Use this URL to cite or link to this record in EThOS: http://ethos.bl.uk/OrderDetails.do?uin=uk.bl.ethos.565416
Title: The integration of human factors, operability and personnel movement simulation into the preliminary design of ships utilising the Design Building Block approach
Author: Casarosa, L.
Awarding Body: University College London (University of London)
Current Institution: University College London (University of London)
Date of Award: 2011
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Abstract:
This thesis presents the feasibility, advantages and impact on Preliminary Ship Design of an approach to integrate ship configurational design with the modelling and simulation of a range of crewing issues, such as operations and evacuation. Integrating personnel movement simulation into preliminary ship design introduces the assessment of onboard operations at the front-end of the design process, informing the design and enabling improved operability while the design is still amenable to changes. The approach to accomplish this integration is discussed with the aim of informing all parties involved in the design of ships with regard to the main aspects of personnel operability and on board safety. The research was undertaken as part of a three years research project funded by the Engineering and Physical Sciences Research Council (EPSRC) entitled “Guidance on the Design of Ships for Enhanced Escape and Operation”. The project aimed at bringing together the University of Greenwich developed “maritimeEXODUS” personnel movement simulation software and the SURFCON implementation in the PARAMARINE suite of the Design Building Block approach to Preliminary Ship Design, which originated with the UCL Ship Design Research team. The approach and procedural implications of integrating personnel movement simulation into the preliminary ship design process are presented through a series of SURFCON ship design case studies. With the UK Ministry of Defence as the industrial partner to the project, this study on “design for operation” concentrates on naval vessels, which provide excellent examples of complex environments. Design studies, based on the Royal Navy Type 22 Batch III Frigate design, were analysed using PARAMARINE, maritimeEXODUS and bespoke interface software produced by the candidate. Technical aspects of the development of the interface software are discussed from a procedural perspective, focusing on integration and usability issues. The discussion addresses alternative options to visualising the simulation results and how to integrate into a ship design model a minimum level of detail sufficient to conduct simulations able to inform the designer, while retaining the flexibility the design requires in early stages design. The thesis concludes by summarising the opportunities that integrating operational simulation into preliminary ship design opens up for the future practice of ship design, contributing to the debate on the nature of ship design and of Computer Aided Preliminary Ship Design.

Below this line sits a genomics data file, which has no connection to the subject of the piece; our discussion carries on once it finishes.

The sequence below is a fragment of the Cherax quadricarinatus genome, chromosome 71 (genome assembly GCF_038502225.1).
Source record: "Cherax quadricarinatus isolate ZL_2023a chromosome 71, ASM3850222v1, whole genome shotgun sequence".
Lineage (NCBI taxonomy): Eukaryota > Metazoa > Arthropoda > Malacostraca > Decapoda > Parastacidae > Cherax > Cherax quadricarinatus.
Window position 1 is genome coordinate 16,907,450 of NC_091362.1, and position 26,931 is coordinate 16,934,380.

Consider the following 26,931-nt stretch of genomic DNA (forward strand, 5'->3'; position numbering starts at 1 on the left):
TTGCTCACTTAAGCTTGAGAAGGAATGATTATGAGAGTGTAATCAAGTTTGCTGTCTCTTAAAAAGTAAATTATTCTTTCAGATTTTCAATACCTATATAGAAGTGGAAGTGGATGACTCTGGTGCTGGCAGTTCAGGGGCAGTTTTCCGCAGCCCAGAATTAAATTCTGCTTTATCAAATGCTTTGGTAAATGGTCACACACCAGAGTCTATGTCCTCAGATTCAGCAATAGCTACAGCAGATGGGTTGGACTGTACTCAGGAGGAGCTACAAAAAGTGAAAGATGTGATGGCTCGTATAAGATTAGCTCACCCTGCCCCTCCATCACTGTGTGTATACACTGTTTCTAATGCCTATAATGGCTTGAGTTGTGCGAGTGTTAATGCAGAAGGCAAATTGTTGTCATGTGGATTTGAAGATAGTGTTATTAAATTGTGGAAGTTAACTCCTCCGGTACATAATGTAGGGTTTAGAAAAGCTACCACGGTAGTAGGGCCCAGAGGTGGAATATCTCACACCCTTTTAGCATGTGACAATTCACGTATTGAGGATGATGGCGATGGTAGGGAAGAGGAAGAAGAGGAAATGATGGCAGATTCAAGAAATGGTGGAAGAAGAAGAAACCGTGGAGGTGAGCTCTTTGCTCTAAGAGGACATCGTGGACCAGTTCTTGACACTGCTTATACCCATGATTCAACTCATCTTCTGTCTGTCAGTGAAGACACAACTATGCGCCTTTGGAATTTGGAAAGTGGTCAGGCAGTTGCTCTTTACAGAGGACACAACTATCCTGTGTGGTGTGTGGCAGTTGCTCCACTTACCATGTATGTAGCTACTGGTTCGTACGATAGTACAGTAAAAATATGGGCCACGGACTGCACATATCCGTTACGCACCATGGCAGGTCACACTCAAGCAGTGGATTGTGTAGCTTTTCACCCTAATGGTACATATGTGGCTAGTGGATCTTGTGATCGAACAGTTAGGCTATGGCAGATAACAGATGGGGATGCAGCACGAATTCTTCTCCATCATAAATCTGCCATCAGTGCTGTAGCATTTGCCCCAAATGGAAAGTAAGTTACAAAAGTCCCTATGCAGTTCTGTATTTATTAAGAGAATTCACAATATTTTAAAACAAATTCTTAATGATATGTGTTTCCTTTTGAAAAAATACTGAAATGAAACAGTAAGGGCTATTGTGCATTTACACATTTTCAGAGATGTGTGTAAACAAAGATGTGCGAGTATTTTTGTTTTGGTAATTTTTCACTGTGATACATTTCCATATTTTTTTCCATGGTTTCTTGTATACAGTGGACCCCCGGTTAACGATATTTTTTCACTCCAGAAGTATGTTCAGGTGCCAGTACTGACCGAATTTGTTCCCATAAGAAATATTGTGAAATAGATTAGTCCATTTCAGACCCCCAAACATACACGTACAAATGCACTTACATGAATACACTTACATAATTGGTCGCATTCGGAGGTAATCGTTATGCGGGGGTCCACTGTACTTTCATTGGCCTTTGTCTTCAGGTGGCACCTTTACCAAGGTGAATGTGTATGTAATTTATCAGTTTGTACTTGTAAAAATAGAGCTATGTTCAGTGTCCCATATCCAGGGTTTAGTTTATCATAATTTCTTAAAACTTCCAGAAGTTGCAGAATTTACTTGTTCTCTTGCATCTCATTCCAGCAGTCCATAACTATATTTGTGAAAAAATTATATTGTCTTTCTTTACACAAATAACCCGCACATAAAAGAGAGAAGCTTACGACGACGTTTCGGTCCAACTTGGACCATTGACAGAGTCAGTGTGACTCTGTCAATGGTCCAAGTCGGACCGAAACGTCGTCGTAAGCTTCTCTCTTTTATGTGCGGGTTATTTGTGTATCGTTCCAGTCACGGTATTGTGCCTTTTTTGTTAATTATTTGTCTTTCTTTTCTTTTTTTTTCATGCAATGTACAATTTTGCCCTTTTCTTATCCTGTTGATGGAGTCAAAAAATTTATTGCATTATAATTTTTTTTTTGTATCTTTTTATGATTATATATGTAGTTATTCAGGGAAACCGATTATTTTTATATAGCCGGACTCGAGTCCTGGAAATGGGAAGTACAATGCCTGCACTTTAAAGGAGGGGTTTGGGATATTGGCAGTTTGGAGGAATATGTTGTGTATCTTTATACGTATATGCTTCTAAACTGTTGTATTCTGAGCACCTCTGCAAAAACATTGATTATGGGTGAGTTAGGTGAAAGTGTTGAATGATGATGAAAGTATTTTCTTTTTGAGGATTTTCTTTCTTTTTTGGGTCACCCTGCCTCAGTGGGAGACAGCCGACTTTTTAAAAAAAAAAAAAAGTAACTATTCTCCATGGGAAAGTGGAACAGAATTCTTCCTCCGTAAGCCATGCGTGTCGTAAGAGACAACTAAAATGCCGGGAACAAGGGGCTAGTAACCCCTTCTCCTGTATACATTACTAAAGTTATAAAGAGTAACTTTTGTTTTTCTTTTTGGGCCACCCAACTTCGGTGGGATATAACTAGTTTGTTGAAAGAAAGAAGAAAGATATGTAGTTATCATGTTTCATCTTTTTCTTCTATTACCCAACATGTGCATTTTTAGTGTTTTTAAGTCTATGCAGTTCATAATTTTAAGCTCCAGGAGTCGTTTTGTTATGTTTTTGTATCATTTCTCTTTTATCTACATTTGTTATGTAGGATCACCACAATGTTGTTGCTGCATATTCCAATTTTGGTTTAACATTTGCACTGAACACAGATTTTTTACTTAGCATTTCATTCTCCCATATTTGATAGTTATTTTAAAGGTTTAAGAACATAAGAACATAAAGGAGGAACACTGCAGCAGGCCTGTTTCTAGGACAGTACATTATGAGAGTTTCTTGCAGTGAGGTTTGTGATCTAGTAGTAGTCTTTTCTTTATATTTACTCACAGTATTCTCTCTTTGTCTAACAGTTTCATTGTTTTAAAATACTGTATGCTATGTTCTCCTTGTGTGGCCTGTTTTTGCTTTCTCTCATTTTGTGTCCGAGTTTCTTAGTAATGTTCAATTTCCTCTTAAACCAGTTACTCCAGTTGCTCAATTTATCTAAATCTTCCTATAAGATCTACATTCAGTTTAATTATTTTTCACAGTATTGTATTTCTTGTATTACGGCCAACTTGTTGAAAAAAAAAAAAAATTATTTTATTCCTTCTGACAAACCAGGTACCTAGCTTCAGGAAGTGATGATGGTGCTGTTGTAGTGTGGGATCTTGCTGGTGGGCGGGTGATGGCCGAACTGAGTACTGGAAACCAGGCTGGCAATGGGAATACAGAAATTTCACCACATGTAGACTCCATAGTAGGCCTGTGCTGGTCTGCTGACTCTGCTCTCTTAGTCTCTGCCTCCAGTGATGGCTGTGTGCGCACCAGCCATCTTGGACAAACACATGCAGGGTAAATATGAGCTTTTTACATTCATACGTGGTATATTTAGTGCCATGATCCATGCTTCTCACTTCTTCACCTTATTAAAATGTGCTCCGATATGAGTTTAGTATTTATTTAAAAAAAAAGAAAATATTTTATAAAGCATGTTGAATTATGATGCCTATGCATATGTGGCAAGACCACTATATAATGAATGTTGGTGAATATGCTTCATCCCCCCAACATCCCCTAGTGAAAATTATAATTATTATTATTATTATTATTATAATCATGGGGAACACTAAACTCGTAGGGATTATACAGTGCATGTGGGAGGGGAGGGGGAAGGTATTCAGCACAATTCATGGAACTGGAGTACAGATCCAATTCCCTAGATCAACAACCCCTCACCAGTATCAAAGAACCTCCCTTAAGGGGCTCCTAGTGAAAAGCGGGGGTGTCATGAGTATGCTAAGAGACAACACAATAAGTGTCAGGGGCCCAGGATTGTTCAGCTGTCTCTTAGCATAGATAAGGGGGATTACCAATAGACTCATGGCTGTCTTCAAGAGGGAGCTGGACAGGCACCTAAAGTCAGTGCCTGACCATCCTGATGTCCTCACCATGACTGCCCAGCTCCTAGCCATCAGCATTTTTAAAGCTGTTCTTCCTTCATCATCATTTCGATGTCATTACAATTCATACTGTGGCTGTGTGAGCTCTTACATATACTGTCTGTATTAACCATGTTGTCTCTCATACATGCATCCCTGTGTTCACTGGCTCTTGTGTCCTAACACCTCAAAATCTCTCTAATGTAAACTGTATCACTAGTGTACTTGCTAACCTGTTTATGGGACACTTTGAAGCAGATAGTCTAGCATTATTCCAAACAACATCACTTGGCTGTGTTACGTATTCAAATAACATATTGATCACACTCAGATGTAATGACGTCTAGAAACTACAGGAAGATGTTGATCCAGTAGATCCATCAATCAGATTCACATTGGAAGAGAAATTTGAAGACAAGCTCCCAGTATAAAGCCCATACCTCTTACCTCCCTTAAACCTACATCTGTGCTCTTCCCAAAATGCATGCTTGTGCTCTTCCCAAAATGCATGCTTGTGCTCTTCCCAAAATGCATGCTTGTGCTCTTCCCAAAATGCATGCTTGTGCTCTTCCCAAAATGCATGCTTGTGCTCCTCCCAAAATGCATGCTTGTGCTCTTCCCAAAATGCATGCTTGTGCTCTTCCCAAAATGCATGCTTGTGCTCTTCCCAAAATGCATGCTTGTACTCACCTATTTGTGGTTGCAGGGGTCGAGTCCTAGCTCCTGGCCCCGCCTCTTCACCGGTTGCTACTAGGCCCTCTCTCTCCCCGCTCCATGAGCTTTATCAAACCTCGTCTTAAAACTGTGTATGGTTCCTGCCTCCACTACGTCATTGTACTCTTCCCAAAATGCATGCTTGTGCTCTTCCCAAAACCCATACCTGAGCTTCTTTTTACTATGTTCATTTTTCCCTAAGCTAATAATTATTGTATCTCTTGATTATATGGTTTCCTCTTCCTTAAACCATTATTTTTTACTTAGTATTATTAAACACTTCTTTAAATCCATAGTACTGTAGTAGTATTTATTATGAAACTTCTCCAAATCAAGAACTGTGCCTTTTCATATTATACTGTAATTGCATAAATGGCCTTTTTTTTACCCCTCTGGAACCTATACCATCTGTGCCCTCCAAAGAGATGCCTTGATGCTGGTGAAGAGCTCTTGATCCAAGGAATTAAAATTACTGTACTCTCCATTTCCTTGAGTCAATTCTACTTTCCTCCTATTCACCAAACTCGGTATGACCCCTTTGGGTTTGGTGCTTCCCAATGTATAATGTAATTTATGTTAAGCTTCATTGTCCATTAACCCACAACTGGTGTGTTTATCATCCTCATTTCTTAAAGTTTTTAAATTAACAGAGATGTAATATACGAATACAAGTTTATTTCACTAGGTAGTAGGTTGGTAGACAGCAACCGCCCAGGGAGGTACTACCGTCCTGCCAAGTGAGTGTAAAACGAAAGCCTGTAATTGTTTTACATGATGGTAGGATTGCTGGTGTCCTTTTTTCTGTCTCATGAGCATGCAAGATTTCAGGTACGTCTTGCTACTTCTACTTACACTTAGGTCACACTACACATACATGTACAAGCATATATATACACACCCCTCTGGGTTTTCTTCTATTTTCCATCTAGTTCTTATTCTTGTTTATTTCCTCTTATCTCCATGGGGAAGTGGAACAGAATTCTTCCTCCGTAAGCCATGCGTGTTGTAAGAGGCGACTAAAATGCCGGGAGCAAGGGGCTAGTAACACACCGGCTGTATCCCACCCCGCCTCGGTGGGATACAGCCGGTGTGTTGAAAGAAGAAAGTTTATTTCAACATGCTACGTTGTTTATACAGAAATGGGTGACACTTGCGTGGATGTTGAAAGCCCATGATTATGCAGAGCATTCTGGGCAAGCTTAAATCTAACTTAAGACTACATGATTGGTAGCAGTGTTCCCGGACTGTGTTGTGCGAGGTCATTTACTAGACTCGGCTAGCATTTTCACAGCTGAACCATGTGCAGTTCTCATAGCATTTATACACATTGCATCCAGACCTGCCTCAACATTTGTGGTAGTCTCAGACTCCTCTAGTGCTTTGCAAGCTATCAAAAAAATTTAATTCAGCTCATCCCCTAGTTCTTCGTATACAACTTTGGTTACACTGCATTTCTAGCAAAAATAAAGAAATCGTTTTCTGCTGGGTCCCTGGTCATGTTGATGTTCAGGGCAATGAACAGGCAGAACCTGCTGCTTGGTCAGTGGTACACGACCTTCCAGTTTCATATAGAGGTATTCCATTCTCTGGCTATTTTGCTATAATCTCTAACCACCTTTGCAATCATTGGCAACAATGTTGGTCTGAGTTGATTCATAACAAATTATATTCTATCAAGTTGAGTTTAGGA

Supervisor: Not available Sponsor: Not available
Qualification Name: Thesis (Ph.D.) Qualification Level: Doctoral
EThOS ID: uk.bl.ethos.565416  DOI: Not available
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